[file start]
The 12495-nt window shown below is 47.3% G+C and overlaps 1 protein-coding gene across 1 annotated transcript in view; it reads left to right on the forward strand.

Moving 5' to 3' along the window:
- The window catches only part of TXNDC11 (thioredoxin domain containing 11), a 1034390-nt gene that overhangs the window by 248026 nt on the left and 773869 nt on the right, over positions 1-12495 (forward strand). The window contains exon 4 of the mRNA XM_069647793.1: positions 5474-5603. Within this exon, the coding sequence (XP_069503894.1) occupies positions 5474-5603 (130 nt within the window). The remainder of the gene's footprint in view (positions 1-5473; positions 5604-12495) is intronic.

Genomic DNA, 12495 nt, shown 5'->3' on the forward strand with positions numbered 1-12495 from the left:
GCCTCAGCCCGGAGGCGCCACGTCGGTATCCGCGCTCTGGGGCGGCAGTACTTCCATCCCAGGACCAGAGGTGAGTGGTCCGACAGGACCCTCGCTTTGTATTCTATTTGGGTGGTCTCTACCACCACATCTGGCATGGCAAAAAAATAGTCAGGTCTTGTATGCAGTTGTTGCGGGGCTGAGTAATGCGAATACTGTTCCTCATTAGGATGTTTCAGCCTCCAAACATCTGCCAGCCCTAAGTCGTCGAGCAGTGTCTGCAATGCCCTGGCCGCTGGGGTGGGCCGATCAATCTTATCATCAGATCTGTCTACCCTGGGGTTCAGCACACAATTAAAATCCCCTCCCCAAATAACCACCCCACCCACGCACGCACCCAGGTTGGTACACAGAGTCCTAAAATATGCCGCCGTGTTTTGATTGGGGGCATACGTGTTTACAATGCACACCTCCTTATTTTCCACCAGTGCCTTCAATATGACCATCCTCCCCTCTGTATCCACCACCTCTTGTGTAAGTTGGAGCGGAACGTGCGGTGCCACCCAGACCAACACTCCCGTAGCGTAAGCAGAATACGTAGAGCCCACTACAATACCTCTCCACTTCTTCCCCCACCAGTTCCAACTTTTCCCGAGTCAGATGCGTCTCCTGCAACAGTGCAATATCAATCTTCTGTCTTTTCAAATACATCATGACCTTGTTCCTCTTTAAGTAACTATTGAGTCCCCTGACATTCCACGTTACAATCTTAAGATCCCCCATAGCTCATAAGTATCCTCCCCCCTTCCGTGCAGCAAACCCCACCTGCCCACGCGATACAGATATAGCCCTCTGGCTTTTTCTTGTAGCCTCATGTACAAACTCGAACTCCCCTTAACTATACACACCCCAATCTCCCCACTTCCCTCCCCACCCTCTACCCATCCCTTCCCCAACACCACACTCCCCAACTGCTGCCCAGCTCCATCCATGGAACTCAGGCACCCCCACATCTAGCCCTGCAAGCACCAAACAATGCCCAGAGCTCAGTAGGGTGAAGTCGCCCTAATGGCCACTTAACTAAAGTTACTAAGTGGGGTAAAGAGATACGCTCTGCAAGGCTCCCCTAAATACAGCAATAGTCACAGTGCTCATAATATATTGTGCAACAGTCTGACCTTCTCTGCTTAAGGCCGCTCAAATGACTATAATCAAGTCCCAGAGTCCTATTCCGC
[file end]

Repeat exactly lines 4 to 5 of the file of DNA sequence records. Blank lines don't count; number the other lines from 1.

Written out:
Genomic DNA, 12495 nt, shown 5'->3' on the forward strand with positions numbered 1-12495 from the left:
GCCTCAGCCCGGAGGCGCCACGTCGGTATCCGCGCTCTGGGGCGGCAGTACTTCCATCCCAGGACCAGAGGTGAGTGGTCCGACAGGACCCTCGCTTTGTATTCTATTTGGGTGGTCTCTACCACCACATCTGGCATGGCAAAAAAATAGTCAGGTCTTGTATGCAGTTGTTGCGGGGCTGAGTAATGCGAATACTGTTCCTCATTAGGATGTTTCAGCCTCCAAACATCTGCCAGCCCTAAGTCGTCGAGCAGTGTCTGCAATGCCCTGGCCGCTGGGGTGGGCCGATCAATCTTATCATCAGATCTGTCTACCCTGGGGTTCAGCACACAATTAAAATCCCCTCCCCAAATAACCACCCCACCCACGCACGCACCCAGGTTGGTACACAGAGTCCTAAAATATGCCGCCGTGTTTTGATTGGGGGCATACGTGTTTACAATGCACACCTCCTTATTTTCCACCAGTGCCTTCAATATGACCATCCTCCCCTCTGTATCCACCACCTCTTGTGTAAGTTGGAGCGGAACGTGCGGTGCCACCCAGACCAACACTCCCGTAGCGTAAGCAGAATACGTAGAGCCCACTACAATACCTCTCCACTTCTTCCCCCACCAGTTCCAACTTTTCCCGAGTCAGATGCGTCTCCTGCAACAGTGCAATATCAATCTTCTGTCTTTTCAAATACATCATGACCTTGTTCCTCTTTAAGTAACTATTGAGTCCCCTGACATTCCACGTTACAATCTTAAGATCCCCCATAGCTCATAAGTATCCTCCCCCCTTCCGTGCAGCAAACCCCACCTGCCCACGCGATACAGATATAGCCCTCTGGCTTTTTCTTGTAGCCTCATGTACAAACTCGAACTCCCCTTAACTATACACACCCCAATCTCCCCACTTCCCTCCCCACCCTCTACCCATCCCTTCCCCAACACCACACTCCCCAACTGCTGCCCAGCTCCATCCATGGAACTCAGGCACCCCCACATCTAGCCCTGCAAGCACCAAACAATGCCCAGAGCTCAGTAGGGTGAAGTCGCCCTAATGGCCACTTAACTAAAGTTACTAAGTGGGGTAAAGAGATACGCTCTGCAAGGCTCCCCTAAATACAGCAATAGTCACAGTGCTCATAATATATTGTGCAACAGTCTGACCTTCTCTGCTTAAGGCCGCTCAAATGACTATAATCAAGTCCCAGAGTCCTATTCCGC